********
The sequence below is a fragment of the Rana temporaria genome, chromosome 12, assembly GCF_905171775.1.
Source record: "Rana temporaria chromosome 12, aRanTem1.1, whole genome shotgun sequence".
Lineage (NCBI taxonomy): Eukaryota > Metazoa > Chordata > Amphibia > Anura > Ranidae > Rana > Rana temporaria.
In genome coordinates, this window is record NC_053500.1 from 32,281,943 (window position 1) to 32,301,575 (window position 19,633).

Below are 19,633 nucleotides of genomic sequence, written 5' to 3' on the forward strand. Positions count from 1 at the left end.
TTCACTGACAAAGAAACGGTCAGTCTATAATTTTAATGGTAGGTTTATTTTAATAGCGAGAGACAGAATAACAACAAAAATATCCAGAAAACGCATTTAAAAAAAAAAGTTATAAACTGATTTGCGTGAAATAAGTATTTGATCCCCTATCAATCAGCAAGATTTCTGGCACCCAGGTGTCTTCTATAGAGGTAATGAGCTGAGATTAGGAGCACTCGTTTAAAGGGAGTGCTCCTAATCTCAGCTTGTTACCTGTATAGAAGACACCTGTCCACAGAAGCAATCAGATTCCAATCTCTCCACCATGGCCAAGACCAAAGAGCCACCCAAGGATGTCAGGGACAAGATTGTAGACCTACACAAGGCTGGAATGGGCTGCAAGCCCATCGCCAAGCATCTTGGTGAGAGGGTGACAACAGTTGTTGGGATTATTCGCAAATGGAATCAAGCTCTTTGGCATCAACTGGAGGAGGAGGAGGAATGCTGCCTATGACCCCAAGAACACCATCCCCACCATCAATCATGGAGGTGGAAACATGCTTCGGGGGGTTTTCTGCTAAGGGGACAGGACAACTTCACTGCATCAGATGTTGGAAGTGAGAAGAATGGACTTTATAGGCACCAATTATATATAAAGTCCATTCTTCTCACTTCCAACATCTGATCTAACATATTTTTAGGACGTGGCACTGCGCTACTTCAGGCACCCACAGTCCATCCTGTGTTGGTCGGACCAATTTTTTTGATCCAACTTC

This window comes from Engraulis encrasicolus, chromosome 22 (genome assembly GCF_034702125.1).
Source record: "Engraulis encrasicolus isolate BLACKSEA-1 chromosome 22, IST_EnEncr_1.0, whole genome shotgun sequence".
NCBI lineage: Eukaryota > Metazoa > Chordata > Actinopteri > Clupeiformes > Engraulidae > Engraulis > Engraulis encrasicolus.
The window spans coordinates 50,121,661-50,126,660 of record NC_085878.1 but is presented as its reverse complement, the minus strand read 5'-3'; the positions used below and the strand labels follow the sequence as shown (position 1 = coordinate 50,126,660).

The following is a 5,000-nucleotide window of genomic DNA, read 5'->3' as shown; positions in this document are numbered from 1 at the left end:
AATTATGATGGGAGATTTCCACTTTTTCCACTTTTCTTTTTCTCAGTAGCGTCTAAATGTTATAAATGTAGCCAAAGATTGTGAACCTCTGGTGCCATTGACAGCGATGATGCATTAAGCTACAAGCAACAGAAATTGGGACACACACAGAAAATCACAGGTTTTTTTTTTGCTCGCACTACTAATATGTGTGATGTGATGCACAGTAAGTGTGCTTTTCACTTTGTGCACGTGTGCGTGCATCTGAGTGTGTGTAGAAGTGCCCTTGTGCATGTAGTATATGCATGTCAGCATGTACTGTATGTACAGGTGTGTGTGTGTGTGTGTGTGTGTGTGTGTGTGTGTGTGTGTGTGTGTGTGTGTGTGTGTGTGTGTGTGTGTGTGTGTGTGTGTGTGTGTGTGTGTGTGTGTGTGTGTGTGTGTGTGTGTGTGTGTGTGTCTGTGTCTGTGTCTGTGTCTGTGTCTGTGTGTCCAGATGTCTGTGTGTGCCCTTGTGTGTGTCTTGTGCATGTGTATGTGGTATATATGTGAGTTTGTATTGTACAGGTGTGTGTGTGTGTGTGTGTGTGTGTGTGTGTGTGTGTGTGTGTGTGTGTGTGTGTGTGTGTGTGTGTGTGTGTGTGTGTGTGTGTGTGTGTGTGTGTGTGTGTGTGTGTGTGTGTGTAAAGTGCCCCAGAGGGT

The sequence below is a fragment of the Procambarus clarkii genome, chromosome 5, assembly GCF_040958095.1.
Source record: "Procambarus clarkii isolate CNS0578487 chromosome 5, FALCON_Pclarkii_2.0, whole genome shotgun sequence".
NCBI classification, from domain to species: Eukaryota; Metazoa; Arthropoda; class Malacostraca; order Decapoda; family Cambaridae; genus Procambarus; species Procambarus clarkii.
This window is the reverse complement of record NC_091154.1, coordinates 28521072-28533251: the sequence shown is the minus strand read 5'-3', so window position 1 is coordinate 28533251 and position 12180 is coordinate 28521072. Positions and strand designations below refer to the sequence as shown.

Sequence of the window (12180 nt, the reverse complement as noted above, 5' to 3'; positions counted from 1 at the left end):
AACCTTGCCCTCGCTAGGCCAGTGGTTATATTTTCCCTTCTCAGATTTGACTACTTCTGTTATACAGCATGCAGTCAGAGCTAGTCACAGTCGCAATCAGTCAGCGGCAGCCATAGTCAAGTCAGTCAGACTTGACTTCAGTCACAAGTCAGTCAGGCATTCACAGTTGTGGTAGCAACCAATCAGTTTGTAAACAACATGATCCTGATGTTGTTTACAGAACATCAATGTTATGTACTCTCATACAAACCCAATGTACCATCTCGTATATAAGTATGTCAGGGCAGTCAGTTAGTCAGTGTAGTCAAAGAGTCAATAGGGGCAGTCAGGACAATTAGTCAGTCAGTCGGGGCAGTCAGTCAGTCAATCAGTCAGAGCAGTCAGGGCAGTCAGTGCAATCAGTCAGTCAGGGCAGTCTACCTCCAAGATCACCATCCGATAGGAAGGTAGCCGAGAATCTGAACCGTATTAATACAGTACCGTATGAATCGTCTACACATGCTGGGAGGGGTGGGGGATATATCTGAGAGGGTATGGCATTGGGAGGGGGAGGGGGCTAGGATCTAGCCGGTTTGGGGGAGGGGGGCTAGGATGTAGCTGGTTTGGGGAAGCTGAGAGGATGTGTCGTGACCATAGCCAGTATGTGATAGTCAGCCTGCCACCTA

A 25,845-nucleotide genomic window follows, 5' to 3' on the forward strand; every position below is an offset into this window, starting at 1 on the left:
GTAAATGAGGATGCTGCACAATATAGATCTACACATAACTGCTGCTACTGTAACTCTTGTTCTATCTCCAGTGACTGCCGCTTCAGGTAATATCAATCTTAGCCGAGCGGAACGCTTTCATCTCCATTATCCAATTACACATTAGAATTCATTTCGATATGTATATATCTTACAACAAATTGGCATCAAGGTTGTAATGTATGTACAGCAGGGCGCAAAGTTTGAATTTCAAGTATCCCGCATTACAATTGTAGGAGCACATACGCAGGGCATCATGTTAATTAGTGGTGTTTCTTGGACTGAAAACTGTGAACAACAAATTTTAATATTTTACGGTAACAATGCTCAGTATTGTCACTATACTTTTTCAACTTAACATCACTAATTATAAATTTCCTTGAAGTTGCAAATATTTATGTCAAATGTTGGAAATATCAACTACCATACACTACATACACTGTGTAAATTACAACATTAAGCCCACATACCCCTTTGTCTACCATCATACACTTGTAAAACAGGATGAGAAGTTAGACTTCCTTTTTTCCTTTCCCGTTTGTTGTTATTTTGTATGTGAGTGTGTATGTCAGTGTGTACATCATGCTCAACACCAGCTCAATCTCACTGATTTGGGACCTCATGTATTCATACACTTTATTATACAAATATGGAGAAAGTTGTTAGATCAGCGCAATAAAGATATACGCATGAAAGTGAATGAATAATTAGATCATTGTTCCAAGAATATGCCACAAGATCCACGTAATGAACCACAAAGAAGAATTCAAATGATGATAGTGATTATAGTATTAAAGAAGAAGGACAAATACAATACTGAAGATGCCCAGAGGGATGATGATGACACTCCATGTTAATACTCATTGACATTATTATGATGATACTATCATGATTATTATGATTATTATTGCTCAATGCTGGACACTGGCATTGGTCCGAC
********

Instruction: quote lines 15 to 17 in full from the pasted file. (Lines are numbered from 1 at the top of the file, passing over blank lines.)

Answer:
NCBI classification, from domain to species: Eukaryota; Metazoa; Arthropoda; class Malacostraca; order Decapoda; family Cambaridae; genus Procambarus; species Procambarus clarkii.
This window is the reverse complement of record NC_091154.1, coordinates 28521072-28533251: the sequence shown is the minus strand read 5'-3', so window position 1 is coordinate 28533251 and position 12180 is coordinate 28521072. Positions and strand designations below refer to the sequence as shown.

Sequence of the window (12180 nt, the reverse complement as noted above, 5' to 3'; positions counted from 1 at the left end):